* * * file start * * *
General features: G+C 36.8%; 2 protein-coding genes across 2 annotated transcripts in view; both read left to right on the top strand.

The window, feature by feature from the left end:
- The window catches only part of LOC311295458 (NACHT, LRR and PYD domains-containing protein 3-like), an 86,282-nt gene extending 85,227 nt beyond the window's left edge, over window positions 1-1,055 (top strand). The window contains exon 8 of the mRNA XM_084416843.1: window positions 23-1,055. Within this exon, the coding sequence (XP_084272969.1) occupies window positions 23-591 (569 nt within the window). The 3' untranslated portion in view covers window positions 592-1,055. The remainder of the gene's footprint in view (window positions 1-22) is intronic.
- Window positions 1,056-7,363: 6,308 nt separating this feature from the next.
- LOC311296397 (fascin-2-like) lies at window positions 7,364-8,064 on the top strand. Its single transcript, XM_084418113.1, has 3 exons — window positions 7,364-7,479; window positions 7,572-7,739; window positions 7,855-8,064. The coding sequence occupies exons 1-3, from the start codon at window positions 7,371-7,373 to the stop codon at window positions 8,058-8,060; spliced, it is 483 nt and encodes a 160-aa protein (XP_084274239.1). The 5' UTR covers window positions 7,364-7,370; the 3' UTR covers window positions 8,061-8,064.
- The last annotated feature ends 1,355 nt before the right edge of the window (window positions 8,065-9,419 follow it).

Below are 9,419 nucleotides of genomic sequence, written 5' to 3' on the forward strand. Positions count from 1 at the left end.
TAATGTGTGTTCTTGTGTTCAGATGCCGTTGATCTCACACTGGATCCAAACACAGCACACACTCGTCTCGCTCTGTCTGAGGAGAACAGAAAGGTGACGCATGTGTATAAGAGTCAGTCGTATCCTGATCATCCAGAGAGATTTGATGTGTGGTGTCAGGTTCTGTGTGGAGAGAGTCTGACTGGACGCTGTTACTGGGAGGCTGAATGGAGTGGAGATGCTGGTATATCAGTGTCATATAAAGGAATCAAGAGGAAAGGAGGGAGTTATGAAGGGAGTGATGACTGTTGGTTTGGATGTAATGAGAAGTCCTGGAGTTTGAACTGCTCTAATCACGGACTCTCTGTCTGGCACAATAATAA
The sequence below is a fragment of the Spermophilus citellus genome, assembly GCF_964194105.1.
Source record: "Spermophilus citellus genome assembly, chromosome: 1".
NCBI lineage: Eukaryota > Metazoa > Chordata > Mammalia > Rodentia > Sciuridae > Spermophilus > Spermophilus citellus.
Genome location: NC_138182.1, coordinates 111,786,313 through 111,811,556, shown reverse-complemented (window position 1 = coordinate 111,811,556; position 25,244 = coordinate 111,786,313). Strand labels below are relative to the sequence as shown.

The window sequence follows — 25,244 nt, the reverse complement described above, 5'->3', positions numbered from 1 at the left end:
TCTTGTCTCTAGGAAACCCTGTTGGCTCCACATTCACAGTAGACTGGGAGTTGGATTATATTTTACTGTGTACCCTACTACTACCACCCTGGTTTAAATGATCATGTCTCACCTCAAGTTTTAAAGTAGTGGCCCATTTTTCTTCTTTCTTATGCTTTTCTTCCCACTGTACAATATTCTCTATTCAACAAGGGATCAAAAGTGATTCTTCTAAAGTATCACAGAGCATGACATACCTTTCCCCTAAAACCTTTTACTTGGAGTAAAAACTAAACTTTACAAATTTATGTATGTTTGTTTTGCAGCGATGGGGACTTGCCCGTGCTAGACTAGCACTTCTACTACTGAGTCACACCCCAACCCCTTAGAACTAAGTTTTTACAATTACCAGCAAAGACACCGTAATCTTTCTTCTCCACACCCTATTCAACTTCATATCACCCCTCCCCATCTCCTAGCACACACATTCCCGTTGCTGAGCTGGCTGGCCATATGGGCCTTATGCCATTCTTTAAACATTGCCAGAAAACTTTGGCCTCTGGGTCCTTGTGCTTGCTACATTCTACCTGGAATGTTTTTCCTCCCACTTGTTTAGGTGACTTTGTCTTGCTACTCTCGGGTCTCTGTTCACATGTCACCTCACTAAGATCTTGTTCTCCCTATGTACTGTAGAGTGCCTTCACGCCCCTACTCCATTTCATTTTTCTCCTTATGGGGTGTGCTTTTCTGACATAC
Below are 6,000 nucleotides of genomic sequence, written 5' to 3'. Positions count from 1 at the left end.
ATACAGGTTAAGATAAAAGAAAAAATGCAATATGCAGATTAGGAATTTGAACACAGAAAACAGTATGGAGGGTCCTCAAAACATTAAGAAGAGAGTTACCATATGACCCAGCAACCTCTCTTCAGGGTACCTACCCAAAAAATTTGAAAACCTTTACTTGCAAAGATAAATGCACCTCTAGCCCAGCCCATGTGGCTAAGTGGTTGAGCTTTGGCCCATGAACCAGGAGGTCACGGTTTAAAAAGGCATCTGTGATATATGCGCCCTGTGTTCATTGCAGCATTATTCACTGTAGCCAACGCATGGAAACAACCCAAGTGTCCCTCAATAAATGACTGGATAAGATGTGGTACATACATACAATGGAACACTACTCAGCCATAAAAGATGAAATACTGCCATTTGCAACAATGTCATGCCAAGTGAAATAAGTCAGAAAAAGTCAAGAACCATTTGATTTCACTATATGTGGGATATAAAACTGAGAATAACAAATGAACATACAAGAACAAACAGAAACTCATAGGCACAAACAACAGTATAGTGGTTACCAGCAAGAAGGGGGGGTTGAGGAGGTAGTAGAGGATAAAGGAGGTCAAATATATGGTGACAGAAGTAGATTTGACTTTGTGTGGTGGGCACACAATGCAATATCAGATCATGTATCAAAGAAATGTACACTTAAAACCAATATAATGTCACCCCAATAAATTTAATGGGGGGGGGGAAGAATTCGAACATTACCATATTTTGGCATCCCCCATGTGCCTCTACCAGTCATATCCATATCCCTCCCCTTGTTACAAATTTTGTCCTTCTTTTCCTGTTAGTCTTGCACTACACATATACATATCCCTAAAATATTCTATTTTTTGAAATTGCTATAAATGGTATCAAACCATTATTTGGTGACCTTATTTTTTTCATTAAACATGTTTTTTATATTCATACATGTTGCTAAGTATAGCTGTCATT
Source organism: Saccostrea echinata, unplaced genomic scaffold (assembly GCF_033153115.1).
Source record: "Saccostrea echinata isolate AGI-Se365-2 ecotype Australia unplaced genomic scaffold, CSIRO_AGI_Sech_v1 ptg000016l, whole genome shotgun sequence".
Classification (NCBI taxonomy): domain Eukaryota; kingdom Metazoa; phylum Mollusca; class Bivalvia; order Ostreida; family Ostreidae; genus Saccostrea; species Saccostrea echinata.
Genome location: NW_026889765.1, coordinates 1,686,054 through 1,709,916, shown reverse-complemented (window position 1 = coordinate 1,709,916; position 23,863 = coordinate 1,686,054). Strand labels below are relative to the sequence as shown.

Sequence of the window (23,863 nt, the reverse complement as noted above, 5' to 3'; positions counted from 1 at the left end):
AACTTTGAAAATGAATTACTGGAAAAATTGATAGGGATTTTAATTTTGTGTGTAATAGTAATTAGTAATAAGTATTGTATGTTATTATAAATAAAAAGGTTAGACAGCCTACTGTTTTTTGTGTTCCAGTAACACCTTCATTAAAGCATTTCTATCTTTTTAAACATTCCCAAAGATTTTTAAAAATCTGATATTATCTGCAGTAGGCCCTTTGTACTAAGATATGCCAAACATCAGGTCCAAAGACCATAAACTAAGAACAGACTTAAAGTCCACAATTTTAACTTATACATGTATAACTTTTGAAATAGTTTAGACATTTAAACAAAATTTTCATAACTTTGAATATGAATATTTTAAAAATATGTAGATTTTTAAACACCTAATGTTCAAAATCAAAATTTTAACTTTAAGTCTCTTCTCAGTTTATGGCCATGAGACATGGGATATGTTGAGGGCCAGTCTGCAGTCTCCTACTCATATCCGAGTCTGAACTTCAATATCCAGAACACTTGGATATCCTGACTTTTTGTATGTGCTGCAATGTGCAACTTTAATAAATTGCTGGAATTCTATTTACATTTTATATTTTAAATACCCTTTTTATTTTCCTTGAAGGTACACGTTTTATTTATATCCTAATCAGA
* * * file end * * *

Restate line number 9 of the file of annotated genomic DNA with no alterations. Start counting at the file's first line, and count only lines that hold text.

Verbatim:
The sequence below is a fragment of the Spermophilus citellus genome, assembly GCF_964194105.1.